In less than 20 years Georgia has managed to drag itself out of a state of near-collapse to become a rising star of the region: years of robust economic growth, liberal tax legislation, a safe, business-friendly, corruption-free environment paint a promising and impressive picture.
And we — the private sector — like what we see. Expectations are high and the country is on the right track. However, there are still challenges which could stand in the way of the country’s continued and sustainable development if not addressed in a timely and proper manner. Despite impressive results and positive trends, there is still a distance to cover to reach a point where development is stable and irrevocable.
I want to use this opportunity to speak about the issues that all major actors in the private sector consider as threats to Georgia becoming a competitive investment destination. My estimations are backed up by BAG’s recently finalised research: The Business Environment Evaluated by the Private Sector. As part of this research, BAG carried out interviews with representatives of major, large corporations operating in Georgia. Based on these interviews, we designed a survey and quantified the findings from the interviews. The research revealed that education, a changing legislative environment and a lack of infrastructure are among the major challenges the private sector faces in terms of growth and development.
Lack of infrastructure is a challenge, especially in the regions. However, infrastructure projects, either current or planned, are robust and we have high expectations that in the medium term a major part of Georgia will be covered with all necessary hard and soft infrastructure.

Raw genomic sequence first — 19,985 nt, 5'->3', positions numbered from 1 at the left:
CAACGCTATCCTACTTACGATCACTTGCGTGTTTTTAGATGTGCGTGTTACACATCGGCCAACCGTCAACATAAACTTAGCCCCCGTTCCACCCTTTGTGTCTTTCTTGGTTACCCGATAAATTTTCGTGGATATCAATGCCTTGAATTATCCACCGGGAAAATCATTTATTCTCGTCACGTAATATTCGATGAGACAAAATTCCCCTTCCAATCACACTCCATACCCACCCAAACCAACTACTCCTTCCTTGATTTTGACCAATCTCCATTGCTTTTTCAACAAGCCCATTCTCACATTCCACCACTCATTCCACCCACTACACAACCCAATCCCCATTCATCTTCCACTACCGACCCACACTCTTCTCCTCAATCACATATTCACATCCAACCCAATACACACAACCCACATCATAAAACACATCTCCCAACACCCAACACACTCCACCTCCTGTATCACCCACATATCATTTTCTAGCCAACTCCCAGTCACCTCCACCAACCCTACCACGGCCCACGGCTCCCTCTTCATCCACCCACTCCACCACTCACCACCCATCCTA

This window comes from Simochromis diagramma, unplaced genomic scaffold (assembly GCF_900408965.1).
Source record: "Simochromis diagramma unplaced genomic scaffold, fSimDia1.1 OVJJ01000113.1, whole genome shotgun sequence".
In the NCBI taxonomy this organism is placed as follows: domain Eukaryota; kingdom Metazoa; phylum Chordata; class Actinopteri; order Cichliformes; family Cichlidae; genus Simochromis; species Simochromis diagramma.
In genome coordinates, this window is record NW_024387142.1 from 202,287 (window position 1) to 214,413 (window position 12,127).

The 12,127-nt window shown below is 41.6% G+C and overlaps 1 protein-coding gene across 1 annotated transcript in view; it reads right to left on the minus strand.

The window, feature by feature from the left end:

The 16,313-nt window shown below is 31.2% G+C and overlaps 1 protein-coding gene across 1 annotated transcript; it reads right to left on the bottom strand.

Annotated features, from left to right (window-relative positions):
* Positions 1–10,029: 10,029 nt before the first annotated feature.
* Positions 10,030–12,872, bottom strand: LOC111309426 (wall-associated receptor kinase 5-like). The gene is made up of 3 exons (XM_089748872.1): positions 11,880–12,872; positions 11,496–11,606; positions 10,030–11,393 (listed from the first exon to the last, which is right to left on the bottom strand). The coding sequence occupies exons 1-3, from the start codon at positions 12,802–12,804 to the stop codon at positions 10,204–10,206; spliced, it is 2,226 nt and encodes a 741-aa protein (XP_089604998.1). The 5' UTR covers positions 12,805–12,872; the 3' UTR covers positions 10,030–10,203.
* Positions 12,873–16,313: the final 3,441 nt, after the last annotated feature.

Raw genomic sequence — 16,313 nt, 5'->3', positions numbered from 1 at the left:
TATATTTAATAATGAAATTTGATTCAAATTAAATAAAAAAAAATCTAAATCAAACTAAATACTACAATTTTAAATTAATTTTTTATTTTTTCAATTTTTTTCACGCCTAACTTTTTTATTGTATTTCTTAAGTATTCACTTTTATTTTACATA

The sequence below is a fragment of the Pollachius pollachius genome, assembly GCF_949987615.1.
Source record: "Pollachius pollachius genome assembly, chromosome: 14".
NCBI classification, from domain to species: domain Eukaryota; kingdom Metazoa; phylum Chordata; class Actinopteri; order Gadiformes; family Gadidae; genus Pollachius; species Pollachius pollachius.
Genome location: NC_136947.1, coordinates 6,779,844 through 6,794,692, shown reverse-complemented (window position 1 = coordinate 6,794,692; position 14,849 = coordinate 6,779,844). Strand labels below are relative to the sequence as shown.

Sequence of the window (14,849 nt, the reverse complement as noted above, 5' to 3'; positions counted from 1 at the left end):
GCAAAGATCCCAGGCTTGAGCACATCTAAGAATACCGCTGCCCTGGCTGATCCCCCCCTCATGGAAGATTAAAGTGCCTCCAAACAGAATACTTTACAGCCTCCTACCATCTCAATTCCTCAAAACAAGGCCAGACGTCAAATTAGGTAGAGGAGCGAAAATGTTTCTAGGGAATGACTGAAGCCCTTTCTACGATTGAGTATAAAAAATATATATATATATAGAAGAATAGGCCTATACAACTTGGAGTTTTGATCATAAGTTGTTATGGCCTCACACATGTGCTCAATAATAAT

As for the legislative environment, the private sector welcomes changes of legislation as they are both necessary for development and inevitable, given that Georgia has the obligation under the EU Association Agreement to harmonise its legislation with the EU. What the private sector is concerned about is the pace and process of introducing new regulations or making changes to the existing legislative framework. The investment environment would benefit greatly if Georgia introduced RIA into its legislative process and allowed all stakeholders to review changes before final decisions are made.
The biggest problem facing Georgia, however, is a lack of qualified workers. Both the private and state sectors face difficulties in finding qualified employees with the appropriate skills and training. In some sectors, such as civil engineering, agriculture, and food technology, it is almost impossible to find and employ local professionals. The national education system fails to produce highly qualified professionals and there is a significant mismatch of skills and market demand. For this reason, a large part of the private sector’s resources is spent on hiring foreign consultants. On the plus side, Georgia is making significant progress in vocational education and we hope to see the results of these efforts in the coming years. However, we believe that a comprehensive education reform programme covering all levels of the education system to be of the utmost importance. Only major reform can ensure that the country creates the capacity to continue its social and economic development.
I will end my short review of the Georgian investment climate on a positive note. The outlook for Georgia is promising. Again, this is a statement backed-up not only by macro parameters but by our latest research, where a majority of businesses confirmed that their expectations are positive and that they intend to grow within a five-year period. The country has all the necessary preconditions to move to a higher level of development. The major factor that will greatly determine success in both the short and long-term is timely and proper education reform.
The views expressed in this opinion editorial are the author’s own and do not necessarily reflect Emerging Europe’s editorial policy.